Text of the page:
This year we traveled to the West Coast of America for our yearly shot of food inspiration and interesting food trends. In this blog we share some of our key insights on how food and eating are evolving in food minded Seattle and San Francisco.
Food trend #1 Informal, high Q eateries
Top class chefs are opening a second venue that offer super popular dishes for a lower price and lower service. In most of these outlets guests order at the bar from a small menu with few options that are made of high quality ingredients and have great flavour designs. For example, we tasted the best roasted sprouts ever at RT Rotisserie, topped with a Caesar dressing they let our taste buds flabbergasted. RT Rotisserie is the informal eatery of top restaurant Rich Table. On the other side we see food trucks entering the restaurant scene. Once voted as the best food truck of the world, Signor Sisig now serves it’s Filipino dishes in a bricks and mortar outlet.
Food trend #2 Etnic Blends
Signor Sisig’s success can also be explained by it’s ability to blend into American eating culture. Their recipes are not 100% authentic Filipino, as they have given the dishes a Latino twist. Many restaurants use the BWS (Bowl, Wrap, Salad) formats and creatively fill them with all ingredients and cuisines imaginable. Stonemill Matcha is another example of blending. It is a café entirely build upon the Japanese green powder tea. They sell a lot of Matcha drinks in the style of lattes and cappuccino’s. Inauthentic Japanese, but beloved by Americans. Their pastry and dishes blend Japanes ingredients with USA formats like Miso Granola, Matcha puff pastry and Yuzu meringue pie. Designed by the famous pastry chef Mikiko Yui. Americans are not shy of making intense flavour combinations, many of the things we tasted were high in sweetness, salt, sourness, umami and hotness. Only the bitter tones were barely there.
Food trend #3 High tech food
People in the West are in for the new. That spirit has been here since the cowboys in the Wild West arrived and is still there. It is also the reason why tech companies prosper in Silicon Valley. With the fertile lands nearby and some great universities, the perfect ecosystem for new food companies is here. Today we see many food start-ups around San Francisco. Often based on new technology. For example, we visited Corbion, producer of Thrive® Algae Oil. The company makes culinary oil and a baking “butter” out of microalgae. These products have far better health and sustainability specifications than traditional oil and fats. This area is also the birth ground of cellular agriculture companies Perfect Day and Clara Foods. They make milk and egg proteins with help of micro-organisms and without cows and chickens. Next to that we see data driven companies starting to act in the field of food and trying to contribute to better health and sustainability. We had a great discussion with Google’s director of the food@work program Michiel Bakker and innovation manager food@google Ennis Olson and their purpose of doing so.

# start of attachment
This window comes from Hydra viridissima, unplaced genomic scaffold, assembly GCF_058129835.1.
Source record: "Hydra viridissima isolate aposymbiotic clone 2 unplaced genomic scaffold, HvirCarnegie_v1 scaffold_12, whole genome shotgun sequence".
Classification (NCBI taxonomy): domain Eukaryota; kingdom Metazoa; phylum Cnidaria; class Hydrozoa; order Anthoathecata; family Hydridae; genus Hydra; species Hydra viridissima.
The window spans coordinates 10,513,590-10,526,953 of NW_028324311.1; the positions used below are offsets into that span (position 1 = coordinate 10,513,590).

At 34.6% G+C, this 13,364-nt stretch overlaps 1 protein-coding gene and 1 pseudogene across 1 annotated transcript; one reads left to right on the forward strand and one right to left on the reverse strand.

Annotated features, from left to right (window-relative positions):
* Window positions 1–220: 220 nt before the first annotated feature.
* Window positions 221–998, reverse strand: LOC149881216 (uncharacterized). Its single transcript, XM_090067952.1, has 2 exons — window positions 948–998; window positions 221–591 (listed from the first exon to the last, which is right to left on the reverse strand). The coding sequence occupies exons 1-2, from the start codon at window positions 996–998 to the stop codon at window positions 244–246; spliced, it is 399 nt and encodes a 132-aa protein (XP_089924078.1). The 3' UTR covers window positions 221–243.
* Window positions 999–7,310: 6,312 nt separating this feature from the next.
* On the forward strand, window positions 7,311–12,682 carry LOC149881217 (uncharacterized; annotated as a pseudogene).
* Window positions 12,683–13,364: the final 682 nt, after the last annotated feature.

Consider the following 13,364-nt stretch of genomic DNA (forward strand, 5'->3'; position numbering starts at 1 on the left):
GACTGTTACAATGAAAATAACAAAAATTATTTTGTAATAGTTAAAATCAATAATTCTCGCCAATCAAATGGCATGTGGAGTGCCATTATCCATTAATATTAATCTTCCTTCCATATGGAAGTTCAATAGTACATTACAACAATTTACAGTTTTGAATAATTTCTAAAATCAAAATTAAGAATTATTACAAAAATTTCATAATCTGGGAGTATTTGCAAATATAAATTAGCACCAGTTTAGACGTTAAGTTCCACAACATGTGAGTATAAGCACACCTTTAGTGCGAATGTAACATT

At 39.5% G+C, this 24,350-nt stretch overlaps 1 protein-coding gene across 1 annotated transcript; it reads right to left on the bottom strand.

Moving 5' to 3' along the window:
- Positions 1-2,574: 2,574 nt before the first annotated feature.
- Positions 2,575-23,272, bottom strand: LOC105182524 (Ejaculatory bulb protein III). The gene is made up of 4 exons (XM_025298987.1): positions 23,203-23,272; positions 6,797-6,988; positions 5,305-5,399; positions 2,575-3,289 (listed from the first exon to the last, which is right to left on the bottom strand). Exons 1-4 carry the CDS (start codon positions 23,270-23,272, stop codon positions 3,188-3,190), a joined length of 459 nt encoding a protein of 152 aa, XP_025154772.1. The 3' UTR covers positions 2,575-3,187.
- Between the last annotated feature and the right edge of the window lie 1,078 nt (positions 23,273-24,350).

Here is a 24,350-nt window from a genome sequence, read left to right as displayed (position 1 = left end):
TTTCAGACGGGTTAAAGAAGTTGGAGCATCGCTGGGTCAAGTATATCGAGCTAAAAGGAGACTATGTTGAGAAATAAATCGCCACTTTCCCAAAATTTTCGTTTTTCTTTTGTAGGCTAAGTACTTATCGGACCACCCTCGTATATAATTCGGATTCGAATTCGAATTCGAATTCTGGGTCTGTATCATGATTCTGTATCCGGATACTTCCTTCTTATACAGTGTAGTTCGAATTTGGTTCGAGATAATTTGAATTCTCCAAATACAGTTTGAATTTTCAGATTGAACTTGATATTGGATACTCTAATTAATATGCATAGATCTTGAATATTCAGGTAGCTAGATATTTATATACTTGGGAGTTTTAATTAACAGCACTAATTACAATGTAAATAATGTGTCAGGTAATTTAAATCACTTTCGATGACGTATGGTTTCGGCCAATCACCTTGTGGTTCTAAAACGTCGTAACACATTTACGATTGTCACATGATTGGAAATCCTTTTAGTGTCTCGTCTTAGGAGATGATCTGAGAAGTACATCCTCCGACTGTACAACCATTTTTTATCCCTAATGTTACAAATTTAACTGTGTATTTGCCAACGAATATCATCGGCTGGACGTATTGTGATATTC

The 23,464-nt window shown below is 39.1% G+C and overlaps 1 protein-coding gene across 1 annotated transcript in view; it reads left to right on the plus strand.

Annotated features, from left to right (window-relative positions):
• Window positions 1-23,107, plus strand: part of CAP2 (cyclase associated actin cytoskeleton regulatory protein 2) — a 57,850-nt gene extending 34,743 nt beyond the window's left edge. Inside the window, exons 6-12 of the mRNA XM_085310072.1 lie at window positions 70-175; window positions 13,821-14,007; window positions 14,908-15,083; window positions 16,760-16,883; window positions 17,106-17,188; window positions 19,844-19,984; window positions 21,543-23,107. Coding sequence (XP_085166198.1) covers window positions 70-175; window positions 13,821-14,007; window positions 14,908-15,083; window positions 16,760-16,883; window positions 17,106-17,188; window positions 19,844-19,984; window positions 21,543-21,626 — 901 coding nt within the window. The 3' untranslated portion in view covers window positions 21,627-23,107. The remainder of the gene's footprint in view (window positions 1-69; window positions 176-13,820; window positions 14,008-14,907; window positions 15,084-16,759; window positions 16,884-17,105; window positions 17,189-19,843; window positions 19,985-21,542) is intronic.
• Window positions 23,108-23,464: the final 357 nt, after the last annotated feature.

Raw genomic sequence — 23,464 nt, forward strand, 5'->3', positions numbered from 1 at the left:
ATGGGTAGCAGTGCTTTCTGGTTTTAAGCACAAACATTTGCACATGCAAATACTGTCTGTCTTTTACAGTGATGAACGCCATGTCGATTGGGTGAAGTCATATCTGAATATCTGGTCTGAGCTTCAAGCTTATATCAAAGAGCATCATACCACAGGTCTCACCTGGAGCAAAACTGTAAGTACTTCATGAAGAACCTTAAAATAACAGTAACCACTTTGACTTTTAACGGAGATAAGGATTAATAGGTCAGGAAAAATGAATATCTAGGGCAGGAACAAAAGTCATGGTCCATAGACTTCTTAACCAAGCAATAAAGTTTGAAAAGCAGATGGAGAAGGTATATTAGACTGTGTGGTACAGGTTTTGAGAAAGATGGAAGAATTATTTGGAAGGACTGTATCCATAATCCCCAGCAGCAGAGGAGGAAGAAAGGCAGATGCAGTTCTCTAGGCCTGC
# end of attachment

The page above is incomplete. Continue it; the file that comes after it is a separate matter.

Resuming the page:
Food trend #4 Eatertaining factories
From San Francisco’s famous Tartine Manufactory, Dandelion chocolate to Seattle Starbucks Roastery, we see a growing number of shops and restaurants that place the making of the food at heart. Little factories are arising in the outlets, giving clients insight into the making off. At Seattle’s Beecher’s cheese café, guests can enjoy a cheese sandwich while overlooking the dairy and see how the milk is curdled, cut and pressed into cheese. The same cheese they enjoy on their grilled sandwich, mac & cheese or cheese rich soup. And what a nice idea anyway: a cheese restaurant! Although we Dutch are famous cheese makers, we do not have restaurants build upon cheese with all kind of creative cheese menu options. Yeah, Americans definitely know how to build business out of one product or brand.
Food trend #5 Nomadic food
Modern Americans expect food available anywhere, anytime. Packed in a way that it is easy to transport (sad about the enormous amount of plastics!), we see all kinds of businesses capitalizing on this trend from food trucks, enormous salad bars at supermarkets to the cashier less grab and go shop from Amazon Go. Narrative is another popular lunch place offering ultra healthy food. Here you can order your lunch in advance and pick your ready-to-eat lunch directly by showing the app. Gluten free and vegan options are everywhere mixed in the menu offerings with a remarkable natural ease. While here in the Netherlands we see those ‘free from’ options as difficult exceptions or as a category on its own. In America they fluently mix in the total. When your meal at a restaurant is too much to finish, it is very common to ask for a doggy bag and take it home. A nice way to combat food waste.
Curious to hear our whole Wild West food story? Please contact us and we can discuss how you can benefit by building stronger brands, innovating and growing your food business.
Many thanks to food writers and bloggers Mackenzie Schieck (Seattle) and Amy Sherman (San Francisco), Jill Kaufmann (Corbion, Thrive®), Michiel Bakker and Ennis Olson (Google).